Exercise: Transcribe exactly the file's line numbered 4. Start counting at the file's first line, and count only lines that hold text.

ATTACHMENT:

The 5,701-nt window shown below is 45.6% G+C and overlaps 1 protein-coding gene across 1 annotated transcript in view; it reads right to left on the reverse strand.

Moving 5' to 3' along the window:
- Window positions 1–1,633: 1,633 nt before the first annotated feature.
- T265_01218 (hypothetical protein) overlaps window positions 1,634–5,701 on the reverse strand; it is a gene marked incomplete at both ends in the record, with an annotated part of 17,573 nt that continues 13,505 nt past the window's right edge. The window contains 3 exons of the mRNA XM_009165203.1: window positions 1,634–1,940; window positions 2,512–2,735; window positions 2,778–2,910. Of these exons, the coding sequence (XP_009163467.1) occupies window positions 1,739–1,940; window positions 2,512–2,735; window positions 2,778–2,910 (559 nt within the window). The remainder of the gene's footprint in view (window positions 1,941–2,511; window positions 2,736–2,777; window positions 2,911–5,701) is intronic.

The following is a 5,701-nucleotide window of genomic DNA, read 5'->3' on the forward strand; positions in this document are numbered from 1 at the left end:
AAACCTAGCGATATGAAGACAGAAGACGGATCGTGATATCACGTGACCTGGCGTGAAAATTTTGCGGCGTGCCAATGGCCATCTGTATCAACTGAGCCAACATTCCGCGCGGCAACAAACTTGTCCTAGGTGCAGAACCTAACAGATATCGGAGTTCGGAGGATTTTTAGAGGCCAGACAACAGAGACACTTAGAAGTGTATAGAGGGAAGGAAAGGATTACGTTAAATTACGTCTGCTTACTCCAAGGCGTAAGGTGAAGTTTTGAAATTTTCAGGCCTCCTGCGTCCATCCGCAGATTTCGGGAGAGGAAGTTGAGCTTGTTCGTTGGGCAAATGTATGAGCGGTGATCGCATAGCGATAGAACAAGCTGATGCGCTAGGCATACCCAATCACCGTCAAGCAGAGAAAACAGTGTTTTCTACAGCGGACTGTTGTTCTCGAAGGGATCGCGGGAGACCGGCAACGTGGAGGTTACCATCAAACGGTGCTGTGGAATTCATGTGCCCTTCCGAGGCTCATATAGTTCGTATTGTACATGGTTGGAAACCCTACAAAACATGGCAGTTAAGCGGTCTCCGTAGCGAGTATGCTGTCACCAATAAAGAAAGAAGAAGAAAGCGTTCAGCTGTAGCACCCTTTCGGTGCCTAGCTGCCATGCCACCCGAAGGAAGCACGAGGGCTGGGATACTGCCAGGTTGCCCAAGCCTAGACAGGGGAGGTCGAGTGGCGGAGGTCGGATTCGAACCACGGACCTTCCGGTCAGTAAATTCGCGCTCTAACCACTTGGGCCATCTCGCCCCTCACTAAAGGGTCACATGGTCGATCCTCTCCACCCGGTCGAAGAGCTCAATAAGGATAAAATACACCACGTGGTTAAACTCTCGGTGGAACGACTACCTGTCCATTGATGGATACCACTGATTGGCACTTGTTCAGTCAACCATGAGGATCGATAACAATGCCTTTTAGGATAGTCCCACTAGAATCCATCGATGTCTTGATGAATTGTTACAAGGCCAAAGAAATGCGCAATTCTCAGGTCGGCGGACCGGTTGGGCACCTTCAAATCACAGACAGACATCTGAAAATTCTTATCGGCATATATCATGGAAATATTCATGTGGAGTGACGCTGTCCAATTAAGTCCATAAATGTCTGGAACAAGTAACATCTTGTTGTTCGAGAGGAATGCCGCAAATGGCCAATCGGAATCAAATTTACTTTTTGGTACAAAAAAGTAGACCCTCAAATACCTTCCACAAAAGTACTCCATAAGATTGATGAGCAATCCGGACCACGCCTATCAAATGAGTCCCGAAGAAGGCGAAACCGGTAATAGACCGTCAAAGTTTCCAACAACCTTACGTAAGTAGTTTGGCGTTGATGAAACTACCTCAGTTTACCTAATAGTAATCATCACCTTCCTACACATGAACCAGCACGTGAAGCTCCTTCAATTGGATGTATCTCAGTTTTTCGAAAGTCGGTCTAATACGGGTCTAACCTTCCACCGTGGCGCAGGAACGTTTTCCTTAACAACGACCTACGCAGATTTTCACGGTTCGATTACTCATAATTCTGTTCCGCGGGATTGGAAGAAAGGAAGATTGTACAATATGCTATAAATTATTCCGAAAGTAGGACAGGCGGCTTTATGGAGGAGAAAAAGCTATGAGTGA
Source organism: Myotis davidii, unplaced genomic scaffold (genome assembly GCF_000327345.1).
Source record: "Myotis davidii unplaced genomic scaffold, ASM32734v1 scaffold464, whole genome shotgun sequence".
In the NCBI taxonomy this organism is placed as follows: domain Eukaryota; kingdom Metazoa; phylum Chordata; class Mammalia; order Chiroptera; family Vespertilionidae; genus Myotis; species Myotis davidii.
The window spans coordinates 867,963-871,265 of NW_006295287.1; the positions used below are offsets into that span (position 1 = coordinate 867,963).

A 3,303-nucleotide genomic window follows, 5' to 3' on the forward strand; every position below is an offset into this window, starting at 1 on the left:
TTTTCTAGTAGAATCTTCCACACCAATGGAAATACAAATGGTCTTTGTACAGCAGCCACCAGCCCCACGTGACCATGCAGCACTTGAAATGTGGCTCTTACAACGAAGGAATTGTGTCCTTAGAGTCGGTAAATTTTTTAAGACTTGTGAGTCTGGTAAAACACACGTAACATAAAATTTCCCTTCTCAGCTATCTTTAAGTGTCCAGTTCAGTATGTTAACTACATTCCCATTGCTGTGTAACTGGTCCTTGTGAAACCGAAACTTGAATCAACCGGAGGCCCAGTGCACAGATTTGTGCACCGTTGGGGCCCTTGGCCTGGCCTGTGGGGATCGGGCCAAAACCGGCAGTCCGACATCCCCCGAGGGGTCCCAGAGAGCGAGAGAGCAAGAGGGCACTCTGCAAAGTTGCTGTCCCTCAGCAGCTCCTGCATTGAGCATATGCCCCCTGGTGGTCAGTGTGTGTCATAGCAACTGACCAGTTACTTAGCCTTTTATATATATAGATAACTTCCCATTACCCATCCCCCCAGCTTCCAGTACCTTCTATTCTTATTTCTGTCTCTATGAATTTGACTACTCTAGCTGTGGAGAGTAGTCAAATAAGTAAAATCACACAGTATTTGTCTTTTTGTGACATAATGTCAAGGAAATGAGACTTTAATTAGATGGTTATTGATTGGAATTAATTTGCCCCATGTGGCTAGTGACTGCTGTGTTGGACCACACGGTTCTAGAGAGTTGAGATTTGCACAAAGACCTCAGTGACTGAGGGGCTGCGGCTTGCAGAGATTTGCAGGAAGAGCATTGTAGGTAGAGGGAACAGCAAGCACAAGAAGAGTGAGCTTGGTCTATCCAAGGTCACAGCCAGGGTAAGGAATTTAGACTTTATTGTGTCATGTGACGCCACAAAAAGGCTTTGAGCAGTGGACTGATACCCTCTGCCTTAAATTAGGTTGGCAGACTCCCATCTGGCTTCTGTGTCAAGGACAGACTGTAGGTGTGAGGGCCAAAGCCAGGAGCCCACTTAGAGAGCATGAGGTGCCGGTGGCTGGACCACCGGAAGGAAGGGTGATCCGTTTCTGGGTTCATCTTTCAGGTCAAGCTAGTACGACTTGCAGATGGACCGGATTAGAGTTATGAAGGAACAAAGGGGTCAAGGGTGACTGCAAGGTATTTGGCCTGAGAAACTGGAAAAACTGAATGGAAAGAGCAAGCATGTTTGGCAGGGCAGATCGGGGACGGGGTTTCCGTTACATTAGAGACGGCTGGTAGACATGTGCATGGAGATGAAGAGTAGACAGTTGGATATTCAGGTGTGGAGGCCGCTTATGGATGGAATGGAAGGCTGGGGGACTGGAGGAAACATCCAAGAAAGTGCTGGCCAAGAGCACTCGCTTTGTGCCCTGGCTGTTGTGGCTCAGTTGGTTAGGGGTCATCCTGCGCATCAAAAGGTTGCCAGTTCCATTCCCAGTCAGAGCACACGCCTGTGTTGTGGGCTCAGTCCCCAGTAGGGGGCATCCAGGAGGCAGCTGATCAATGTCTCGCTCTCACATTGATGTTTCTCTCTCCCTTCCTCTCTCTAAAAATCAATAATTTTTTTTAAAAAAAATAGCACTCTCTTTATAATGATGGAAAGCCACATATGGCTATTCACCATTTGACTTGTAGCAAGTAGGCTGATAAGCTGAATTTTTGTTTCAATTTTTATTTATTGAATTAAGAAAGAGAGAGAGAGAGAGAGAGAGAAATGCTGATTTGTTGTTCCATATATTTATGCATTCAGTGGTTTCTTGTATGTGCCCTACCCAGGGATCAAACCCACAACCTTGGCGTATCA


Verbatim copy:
- T265_01218 (hypothetical protein) overlaps window positions 1,634–5,701 on the reverse strand; it is a gene marked incomplete at both ends in the record, with an annotated part of 17,573 nt that continues 13,505 nt past the window's right edge. The window contains 3 exons of the mRNA XM_009165203.1: window positions 1,634–1,940; window positions 2,512–2,735; window positions 2,778–2,910. Of these exons, the coding sequence (XP_009163467.1) occupies window positions 1,739–1,940; window positions 2,512–2,735; window positions 2,778–2,910 (559 nt within the window). The remainder of the gene's footprint in view (window positions 1,941–2,511; window positions 2,736–2,777; window positions 2,911–5,701) is intronic.